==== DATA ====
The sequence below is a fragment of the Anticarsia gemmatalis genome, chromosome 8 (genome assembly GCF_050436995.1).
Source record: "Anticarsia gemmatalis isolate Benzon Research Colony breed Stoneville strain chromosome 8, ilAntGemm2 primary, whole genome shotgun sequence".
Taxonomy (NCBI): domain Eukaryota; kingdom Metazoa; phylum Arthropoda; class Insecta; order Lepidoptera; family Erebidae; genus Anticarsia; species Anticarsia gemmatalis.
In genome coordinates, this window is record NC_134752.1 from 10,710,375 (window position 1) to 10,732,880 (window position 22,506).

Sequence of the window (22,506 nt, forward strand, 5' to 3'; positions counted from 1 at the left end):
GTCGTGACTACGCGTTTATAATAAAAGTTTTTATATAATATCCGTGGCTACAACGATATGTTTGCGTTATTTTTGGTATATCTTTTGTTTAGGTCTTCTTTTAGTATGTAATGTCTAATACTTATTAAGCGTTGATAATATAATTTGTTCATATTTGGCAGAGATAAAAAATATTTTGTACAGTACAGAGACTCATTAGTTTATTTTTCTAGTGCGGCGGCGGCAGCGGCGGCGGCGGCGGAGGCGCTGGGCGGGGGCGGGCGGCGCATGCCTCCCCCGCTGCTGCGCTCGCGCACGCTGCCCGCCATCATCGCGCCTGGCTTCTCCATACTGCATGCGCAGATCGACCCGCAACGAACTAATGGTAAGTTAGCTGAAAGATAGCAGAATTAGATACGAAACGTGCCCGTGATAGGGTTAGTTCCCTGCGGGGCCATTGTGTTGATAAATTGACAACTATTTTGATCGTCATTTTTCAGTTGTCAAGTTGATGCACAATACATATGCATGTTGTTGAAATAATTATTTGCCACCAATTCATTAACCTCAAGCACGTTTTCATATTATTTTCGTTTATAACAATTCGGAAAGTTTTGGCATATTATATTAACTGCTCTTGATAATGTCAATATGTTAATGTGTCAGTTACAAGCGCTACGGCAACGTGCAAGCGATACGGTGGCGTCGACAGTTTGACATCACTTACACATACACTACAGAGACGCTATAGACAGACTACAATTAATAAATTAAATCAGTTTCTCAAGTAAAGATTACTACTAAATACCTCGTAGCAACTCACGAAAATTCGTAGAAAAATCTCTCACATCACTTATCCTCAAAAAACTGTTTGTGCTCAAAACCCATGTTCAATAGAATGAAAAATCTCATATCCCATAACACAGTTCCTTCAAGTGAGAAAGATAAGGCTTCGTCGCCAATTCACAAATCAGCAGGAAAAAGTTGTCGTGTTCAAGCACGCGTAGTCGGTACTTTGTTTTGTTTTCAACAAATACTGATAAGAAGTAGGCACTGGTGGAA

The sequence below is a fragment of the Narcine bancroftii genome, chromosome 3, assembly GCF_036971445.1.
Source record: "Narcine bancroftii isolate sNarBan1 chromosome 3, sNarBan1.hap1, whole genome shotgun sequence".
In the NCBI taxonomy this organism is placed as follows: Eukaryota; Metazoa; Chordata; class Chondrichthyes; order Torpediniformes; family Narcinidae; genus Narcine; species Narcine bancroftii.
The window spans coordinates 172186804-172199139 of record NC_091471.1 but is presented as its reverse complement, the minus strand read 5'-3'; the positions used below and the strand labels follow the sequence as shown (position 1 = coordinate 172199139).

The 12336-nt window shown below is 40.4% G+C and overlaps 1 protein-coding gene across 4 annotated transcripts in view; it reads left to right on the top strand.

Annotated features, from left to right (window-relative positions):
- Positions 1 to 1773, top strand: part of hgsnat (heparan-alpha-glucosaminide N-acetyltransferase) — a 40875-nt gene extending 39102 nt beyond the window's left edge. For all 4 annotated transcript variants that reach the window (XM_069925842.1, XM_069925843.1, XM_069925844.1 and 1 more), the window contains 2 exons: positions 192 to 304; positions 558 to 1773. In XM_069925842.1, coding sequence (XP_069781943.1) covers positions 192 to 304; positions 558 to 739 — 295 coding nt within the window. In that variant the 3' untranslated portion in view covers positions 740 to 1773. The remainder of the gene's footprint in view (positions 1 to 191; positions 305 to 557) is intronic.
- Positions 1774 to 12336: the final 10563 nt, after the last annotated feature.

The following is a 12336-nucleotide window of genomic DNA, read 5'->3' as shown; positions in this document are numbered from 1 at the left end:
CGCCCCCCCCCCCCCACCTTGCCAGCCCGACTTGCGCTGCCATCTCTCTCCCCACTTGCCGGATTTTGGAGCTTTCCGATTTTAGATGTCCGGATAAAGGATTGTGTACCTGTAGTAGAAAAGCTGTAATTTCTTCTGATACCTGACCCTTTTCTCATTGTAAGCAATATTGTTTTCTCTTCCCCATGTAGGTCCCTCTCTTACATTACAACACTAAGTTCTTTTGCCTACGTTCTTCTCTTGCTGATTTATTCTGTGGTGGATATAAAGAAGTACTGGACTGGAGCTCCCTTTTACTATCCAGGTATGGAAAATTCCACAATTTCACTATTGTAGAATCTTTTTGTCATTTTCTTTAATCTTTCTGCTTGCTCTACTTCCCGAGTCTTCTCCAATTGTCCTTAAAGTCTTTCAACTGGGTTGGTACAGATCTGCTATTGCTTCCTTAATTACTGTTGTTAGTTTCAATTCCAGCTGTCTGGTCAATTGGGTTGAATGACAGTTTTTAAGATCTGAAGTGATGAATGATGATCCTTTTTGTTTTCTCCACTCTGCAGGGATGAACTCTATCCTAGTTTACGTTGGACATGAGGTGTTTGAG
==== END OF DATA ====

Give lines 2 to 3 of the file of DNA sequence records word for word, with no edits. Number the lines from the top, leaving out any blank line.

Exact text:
Source record: "Anticarsia gemmatalis isolate Benzon Research Colony breed Stoneville strain chromosome 8, ilAntGemm2 primary, whole genome shotgun sequence".
Taxonomy (NCBI): domain Eukaryota; kingdom Metazoa; phylum Arthropoda; class Insecta; order Lepidoptera; family Erebidae; genus Anticarsia; species Anticarsia gemmatalis.